Sure, you can get a taco in any of the 50 U.S. states, but Texas has elevated the once-humble Mexican street food to a culinary level that approaches only the state’s obsession with barbecue.
“Texas is taco country. The Lone Star state is the birthplace of taco styles and fosters a distinct taco culture. Texans crave a freshly fried crispy taco and can’t fathom a day without a breakfast taco,” wrote José R. Ralat,in Thrillist.
Texas Tacos are Moving Beyond Tex-Mex
Ralat profiled 50 tacos to put on your culinary bucket list when travelling the Lone Star State.
“Thanks to an influx of forward-thinking immigrants from across Mexico and classically trained chefs, the state’s tacos are moving beyond Tex-Mex -- although that home-grown cuisine remains vibrant -- creating new styles while honoring tradition and history,” wrote Ralat.
America’s Coolest Job: Taco Editor
Ralat, by the way, also has one of the coolest jobs in America as he was named Texas Monthly’s first ever “Taco Editor” in 2019.
“It’s a dream job,” Ralat told The New York Times. “I had wanted to do something like this for a long time.”
Ralat says that Texas and tacos have a long history as Texan soldiers carried them in their pockets during the 1835 Texas Revolution.
Understanding Your Taco Terms
To enjoy Texas tacos, you will need to study some taco terms.
Ralat has created the Ultimate Texas Tacopedia for Texas Monthly which breaks out some terms for taco neophytes:
- Al Vapor: Steamed taco, which is also called tacos de canasta or tacos sudados.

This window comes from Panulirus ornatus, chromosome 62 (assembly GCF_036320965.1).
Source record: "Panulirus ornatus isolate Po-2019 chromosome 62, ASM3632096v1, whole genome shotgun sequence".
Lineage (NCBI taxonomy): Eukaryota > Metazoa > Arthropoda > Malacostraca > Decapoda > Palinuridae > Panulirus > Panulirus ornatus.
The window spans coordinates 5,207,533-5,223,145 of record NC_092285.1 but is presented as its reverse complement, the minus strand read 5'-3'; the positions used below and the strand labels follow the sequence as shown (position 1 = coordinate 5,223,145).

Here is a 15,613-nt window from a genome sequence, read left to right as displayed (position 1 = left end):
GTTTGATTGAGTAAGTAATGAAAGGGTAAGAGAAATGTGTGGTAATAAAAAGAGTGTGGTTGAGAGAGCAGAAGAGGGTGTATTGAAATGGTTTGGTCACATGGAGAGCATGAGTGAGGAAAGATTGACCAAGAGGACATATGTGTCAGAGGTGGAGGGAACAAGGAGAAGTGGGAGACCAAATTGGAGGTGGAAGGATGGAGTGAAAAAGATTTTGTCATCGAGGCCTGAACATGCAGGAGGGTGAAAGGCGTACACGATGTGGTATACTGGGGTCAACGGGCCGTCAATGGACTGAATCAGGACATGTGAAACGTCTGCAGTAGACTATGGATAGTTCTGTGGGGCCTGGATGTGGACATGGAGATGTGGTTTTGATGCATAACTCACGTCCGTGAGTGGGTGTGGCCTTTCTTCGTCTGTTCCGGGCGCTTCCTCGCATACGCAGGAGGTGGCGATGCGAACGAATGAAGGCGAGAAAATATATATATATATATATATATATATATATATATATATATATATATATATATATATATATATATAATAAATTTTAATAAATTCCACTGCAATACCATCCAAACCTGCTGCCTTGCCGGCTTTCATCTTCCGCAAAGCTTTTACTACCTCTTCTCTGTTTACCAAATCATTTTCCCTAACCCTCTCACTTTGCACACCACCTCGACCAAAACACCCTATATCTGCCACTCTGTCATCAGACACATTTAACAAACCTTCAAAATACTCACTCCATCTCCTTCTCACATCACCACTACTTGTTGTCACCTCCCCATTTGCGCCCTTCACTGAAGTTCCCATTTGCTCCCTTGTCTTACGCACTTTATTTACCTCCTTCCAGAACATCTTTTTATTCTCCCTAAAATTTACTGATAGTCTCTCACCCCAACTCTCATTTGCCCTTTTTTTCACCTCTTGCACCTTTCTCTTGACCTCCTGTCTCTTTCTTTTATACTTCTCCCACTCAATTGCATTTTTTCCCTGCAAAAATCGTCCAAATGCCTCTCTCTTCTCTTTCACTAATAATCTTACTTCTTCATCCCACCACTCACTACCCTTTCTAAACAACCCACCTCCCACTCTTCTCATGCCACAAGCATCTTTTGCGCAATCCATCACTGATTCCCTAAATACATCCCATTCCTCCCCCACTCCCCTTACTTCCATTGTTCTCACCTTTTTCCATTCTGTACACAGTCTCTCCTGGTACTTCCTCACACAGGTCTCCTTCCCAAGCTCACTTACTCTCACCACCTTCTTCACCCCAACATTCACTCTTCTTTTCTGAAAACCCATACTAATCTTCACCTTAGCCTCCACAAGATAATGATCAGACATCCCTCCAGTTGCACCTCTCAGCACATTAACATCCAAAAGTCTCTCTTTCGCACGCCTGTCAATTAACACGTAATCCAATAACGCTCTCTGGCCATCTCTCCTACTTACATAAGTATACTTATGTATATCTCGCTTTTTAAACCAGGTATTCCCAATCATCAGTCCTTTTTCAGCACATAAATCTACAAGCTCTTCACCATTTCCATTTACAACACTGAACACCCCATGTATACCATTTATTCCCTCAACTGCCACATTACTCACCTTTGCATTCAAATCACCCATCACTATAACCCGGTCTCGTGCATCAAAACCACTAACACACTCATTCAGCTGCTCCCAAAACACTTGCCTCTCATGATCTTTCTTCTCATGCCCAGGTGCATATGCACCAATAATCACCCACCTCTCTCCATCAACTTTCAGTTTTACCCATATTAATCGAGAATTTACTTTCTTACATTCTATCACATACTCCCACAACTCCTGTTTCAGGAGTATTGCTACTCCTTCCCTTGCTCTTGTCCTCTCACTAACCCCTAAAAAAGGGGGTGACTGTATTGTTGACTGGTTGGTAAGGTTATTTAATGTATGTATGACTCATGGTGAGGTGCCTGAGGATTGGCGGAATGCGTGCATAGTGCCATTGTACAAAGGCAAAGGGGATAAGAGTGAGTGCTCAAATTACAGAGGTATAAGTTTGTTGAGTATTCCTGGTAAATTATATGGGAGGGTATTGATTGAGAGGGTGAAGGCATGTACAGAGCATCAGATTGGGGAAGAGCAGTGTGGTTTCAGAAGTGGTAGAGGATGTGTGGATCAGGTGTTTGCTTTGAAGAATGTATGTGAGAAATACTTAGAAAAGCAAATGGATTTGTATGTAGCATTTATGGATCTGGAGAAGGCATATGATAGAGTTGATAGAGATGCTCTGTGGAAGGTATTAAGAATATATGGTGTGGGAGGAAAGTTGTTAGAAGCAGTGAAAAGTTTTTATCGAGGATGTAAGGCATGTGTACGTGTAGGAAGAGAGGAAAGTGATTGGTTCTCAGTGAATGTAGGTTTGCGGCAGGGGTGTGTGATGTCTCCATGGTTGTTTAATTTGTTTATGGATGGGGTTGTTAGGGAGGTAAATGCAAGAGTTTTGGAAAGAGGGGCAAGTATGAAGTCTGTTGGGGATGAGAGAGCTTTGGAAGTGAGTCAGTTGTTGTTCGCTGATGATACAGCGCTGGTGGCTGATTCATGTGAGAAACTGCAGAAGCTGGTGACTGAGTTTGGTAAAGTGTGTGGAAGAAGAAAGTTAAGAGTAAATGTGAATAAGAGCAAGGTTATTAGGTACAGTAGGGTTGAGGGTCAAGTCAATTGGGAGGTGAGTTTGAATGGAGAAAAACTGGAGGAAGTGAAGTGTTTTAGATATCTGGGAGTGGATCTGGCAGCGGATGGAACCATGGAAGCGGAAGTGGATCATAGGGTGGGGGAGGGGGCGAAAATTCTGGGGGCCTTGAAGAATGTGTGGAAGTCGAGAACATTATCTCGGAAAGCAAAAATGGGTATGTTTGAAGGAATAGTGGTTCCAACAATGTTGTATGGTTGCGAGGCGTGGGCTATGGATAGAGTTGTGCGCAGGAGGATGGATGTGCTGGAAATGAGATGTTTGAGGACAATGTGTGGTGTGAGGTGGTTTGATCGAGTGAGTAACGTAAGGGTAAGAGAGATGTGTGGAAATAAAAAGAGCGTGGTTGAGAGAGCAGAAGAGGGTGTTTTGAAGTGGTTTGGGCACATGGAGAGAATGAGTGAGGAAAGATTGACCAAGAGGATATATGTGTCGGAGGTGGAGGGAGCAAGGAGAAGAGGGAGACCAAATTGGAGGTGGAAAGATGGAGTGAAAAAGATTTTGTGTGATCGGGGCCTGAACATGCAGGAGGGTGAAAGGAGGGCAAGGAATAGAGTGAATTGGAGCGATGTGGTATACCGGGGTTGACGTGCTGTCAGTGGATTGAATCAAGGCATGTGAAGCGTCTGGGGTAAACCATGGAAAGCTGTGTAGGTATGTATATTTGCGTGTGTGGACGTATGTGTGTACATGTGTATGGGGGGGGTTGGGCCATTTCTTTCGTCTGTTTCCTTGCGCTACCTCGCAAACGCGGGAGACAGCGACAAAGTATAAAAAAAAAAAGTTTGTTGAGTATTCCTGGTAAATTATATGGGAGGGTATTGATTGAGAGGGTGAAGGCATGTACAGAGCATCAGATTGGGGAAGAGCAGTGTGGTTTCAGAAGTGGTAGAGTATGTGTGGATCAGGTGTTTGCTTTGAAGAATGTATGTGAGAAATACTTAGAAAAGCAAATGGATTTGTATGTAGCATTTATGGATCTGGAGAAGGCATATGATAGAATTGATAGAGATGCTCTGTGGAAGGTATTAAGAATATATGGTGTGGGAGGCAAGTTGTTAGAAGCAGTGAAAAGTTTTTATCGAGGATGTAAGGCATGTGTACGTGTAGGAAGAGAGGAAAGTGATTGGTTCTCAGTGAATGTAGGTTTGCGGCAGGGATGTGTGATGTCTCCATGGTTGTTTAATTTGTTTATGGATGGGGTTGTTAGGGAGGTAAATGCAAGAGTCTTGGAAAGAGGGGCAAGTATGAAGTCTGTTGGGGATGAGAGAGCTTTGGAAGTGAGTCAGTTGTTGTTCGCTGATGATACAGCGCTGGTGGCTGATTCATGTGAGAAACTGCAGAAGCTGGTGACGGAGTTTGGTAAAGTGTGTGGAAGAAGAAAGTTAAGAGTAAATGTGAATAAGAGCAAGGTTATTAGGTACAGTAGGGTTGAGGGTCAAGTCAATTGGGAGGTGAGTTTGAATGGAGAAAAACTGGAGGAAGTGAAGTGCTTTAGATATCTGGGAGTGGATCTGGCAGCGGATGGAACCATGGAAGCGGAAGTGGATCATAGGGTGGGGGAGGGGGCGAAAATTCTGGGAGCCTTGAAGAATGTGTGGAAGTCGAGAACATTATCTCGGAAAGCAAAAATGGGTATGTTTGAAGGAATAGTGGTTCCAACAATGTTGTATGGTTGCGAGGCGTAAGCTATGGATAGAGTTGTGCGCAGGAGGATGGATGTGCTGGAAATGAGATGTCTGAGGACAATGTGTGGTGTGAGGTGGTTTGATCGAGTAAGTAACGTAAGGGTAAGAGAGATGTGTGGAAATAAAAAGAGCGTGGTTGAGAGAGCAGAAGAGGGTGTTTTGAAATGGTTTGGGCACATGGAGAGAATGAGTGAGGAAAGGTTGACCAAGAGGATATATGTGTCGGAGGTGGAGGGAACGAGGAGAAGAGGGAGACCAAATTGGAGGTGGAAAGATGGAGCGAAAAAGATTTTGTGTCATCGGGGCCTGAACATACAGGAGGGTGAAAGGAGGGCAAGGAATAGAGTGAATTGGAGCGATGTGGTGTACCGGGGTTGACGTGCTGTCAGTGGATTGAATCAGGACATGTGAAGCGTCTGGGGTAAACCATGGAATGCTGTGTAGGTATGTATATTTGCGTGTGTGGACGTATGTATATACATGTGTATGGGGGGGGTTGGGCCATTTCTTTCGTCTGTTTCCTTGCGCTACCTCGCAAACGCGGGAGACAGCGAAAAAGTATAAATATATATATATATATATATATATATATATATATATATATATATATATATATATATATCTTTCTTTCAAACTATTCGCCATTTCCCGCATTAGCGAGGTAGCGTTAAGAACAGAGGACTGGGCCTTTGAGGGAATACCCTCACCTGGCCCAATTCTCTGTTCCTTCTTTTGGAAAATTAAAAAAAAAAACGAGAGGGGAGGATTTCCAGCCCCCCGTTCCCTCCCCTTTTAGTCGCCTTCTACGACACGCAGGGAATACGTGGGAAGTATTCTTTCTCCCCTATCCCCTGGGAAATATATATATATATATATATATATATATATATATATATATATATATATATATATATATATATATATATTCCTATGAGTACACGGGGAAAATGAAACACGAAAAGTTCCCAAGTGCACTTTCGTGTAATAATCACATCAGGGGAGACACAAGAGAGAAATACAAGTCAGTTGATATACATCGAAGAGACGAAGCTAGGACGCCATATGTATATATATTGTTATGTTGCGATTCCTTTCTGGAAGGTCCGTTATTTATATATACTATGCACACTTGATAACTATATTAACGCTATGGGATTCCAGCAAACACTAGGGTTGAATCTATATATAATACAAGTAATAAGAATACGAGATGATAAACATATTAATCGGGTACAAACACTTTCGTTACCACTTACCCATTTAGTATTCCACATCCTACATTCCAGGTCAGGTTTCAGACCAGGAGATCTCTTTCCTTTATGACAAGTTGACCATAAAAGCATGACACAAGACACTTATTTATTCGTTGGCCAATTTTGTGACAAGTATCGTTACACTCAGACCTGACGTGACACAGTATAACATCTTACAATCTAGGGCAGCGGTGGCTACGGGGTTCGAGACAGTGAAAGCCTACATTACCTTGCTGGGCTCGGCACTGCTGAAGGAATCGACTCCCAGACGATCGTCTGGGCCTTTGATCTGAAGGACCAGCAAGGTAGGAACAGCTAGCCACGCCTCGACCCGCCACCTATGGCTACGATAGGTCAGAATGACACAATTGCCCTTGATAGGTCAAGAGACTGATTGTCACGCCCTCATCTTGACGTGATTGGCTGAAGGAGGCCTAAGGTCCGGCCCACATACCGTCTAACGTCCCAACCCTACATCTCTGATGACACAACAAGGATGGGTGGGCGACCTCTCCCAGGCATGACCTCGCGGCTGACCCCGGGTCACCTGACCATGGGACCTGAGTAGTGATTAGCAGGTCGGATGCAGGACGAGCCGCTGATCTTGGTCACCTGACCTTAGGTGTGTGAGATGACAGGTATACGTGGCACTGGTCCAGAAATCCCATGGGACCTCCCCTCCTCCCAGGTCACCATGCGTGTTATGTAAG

- Asian-Mex: Tacos category that includes Indian, Japanese, and Korean-inspired tacos.
- Barbacoa: Steamed meat, usually beef cheeks or cow’s head.
- Birria: Variety of meats make up this Mexican stew filling.
- Carnitas: Pork slowly braised in its own fat.
- Costra: Taco enclosed in a casing of fried cheese.
- Guisados: Tacos that have a slow-cooked casserole or stew filling.
- Puffy: Deep fried taco!
- Tacos Dorados: Fried tacos that include taquitos and flautas.
- Tacos Estilo Matamoros: Beef and cheese taco born along the Mexican border.
- Trompo: Taco meat prepared via vertical rotisseries.
Hitting the Road on Your Own Texas Taco Trail
Ralat and two friends once tried 390 different tacos on a 10-day tour across Texas.
As the Texas Monthly Taco Editor, he is helping the magazine curate a Texas Taco Trail. Here is just an appetizing sample of taco stops they found along the trail:
The Austin Taco Trail
- Cuantos Tacos: Food truck that serves street-style tacos including cachete (barbacoa, onion and cilantro on Nixtamal tortilla) and buche (pork stomach, onion, and cilantro on Nixtamal tortilla).
- Discarda: Utilizes cowboy-wok cooking, a northern Mexico technique, to produce a secret family recipe taco.
- Granny’s Tacos: Named after the food truck owner’s great-grandmother and grandmother, serves some of the best breakfast tacos in the state.
- Suerte: Executive chef Fermin Nunez serves up a special brisket suadero.
- Trill Foods: Located at Vacancy Brewing, this taco operation bills itself as “Classy, Bougie, Ratchet”.